In the Song imagination, paradise resembled a royal court where guests were entertained by lovely young women performing on musical instruments, dancing, and serving the finest food and drink. This meant also, of course, that when people thought about the leisure time of the emperor, they imagined him surrounded by endless temptations and able to fulfill any wish. In most people’s imagination, it took a fierce determination for a ruler not to let the easy availability of sensual pleasures divert him from his weighty political responsibilities, and all too many rulers did not pass this test.

      What sorts of entertainments...

    • Color Plates
      (pp. None)
    • 11 Working with Councilors
      (pp. 317-342)

      In China, the ruler–minister relationship was considered one of the building blocks of the social and political order. In Confucian thought, it was one of the five cardinal relations (the others were father–son, husband–wife, elder brother–younger brother, and friend to friend). The ruler–minister relationship should be reciprocal and based on loyalty, trust, and respect. The minister should want what was best for his ruler and thus might have to tell the ruler things he did not want to hear. The ruler needed to be an excellent judge of character to select the right men as...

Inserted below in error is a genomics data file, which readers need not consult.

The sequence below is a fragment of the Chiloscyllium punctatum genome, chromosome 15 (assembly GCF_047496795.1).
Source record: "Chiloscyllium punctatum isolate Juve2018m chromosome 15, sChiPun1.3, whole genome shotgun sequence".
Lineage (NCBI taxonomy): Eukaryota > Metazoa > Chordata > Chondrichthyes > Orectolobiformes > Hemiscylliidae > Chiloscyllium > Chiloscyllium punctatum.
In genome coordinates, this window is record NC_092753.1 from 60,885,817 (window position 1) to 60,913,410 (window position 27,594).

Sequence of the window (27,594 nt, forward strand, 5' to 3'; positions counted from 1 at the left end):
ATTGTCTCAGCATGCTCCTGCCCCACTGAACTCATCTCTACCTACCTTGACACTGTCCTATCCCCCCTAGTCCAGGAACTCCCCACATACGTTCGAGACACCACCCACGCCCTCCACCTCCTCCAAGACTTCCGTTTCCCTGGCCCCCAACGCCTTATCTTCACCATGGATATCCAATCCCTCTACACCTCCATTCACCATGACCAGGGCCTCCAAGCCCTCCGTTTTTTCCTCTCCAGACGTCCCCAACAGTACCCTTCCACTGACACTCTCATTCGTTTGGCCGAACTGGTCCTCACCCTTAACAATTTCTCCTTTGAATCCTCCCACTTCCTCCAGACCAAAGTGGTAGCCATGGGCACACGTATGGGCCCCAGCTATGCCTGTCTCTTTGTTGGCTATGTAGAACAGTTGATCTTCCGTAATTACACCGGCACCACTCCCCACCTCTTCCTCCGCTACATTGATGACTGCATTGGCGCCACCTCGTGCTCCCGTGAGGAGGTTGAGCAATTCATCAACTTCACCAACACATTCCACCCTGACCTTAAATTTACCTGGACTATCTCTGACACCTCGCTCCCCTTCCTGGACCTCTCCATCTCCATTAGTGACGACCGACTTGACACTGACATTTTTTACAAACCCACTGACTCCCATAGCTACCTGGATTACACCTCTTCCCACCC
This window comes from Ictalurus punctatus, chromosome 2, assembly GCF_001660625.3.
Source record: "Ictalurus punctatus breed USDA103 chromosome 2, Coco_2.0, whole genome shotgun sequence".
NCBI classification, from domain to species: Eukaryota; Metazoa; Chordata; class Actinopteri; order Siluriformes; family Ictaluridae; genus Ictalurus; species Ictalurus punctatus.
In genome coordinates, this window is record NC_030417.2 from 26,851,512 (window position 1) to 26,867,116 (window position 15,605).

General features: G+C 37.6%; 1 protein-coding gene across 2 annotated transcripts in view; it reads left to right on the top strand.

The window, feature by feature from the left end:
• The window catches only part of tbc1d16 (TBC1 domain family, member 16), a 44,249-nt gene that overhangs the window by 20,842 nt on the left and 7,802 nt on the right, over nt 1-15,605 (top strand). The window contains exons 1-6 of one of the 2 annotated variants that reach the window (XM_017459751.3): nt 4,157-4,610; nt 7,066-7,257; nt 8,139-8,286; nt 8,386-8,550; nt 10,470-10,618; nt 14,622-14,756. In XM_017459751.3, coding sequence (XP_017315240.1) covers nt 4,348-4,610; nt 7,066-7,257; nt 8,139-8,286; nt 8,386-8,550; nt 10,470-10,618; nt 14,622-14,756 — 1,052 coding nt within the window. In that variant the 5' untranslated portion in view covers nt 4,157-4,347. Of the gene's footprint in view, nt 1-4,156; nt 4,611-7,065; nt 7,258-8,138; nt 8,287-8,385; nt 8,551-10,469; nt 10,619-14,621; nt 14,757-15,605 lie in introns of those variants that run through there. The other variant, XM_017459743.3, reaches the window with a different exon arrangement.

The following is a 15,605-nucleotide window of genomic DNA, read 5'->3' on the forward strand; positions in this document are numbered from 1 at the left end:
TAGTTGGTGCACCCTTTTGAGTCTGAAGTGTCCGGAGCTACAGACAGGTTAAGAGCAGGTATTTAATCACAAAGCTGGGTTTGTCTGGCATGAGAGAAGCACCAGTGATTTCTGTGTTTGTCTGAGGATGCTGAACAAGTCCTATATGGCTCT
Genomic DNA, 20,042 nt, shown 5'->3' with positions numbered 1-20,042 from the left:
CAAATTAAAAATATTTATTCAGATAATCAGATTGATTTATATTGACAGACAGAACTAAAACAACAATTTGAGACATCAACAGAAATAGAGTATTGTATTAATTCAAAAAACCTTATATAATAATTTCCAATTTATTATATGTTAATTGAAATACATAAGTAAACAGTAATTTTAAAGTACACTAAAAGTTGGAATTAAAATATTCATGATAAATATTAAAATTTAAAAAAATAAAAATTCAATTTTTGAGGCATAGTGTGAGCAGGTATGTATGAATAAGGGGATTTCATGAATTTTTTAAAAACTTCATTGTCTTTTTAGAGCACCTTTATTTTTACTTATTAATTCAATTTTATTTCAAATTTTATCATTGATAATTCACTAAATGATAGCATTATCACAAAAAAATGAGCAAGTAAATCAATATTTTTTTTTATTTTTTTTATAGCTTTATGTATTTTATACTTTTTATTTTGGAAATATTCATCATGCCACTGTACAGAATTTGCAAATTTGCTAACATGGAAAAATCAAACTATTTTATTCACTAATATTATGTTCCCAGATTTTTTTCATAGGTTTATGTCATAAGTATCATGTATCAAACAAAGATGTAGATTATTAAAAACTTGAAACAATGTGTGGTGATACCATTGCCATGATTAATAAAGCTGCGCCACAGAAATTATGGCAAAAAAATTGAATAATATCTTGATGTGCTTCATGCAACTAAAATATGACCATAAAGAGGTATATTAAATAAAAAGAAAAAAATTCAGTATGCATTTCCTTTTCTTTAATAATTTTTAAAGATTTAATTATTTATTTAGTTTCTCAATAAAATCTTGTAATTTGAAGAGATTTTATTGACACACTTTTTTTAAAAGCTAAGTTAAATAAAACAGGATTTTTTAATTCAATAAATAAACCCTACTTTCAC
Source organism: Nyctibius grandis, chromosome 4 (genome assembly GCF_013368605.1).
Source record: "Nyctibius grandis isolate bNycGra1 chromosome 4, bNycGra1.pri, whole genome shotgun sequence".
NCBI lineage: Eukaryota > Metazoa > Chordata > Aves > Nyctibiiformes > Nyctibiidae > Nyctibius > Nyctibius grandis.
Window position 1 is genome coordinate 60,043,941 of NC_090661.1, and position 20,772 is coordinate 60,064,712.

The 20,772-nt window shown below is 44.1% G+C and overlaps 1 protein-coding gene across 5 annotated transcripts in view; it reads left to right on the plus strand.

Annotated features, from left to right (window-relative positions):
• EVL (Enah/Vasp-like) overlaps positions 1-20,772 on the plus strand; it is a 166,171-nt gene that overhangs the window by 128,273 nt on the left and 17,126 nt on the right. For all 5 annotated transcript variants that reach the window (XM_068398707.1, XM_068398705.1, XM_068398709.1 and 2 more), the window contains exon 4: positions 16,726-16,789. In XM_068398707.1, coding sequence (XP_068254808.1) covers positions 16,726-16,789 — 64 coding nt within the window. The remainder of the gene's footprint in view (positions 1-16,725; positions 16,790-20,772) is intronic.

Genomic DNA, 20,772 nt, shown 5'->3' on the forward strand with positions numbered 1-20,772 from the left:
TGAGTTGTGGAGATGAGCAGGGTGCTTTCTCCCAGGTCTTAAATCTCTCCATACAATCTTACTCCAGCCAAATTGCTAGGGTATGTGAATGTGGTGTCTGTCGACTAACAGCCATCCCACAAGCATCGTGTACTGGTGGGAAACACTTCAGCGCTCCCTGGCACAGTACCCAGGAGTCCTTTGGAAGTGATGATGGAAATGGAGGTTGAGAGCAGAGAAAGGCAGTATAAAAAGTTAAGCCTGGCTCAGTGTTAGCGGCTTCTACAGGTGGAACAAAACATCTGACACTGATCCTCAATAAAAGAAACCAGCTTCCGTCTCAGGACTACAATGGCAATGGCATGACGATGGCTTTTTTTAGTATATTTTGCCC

• 12 Accepting Divine Revelations, 1110–1119
      (pp. 343-371)

      From the beginning of his reign Huizong was a devout Daoist. He read standard Daoist scriptures, participated in Daoist rituals, painted Daoist icons, interacted with Daoist masters, and funded the construction of Daoist temples. Over time, his involvement with Daoism deepened and widened. By 1113, he was taking an interest in seers such as Wang Laozhi and Wang Zixi. That year and the next he reported visions of deities after both the sacrifice to heaven and the sacrifice to earth. He also began a major search for Daoist texts in preparation for the compilation of a new Daoist canon. By...

    • 13 Allying with Jin
      (pp. 372-392)

      Huizong’s confidence contributed to the worst decision he ever made—to ally with the Jurchen Jin dynasty against Song’s immediate northern neighbor, the Kitan state of Liao. For more than a century, peace on the northern border had been maintained through yearly payments from Song to Liao that many on the Song side viewed as humiliating and Liao considered tribute. Allying with Jin meant repudiating those agreements. The goal was to recover the so-called Sixteen Prefectures. These prefectures in northern Shanxi and Hebei had substantial Chinese populations and had been part of the Tang empire but were absorbed into Liao...

  12. IV Confronting Failure, 1121–1135
    • 14 Adjusting to Military Setbacks, 1121–1125
      (pp. 395-420)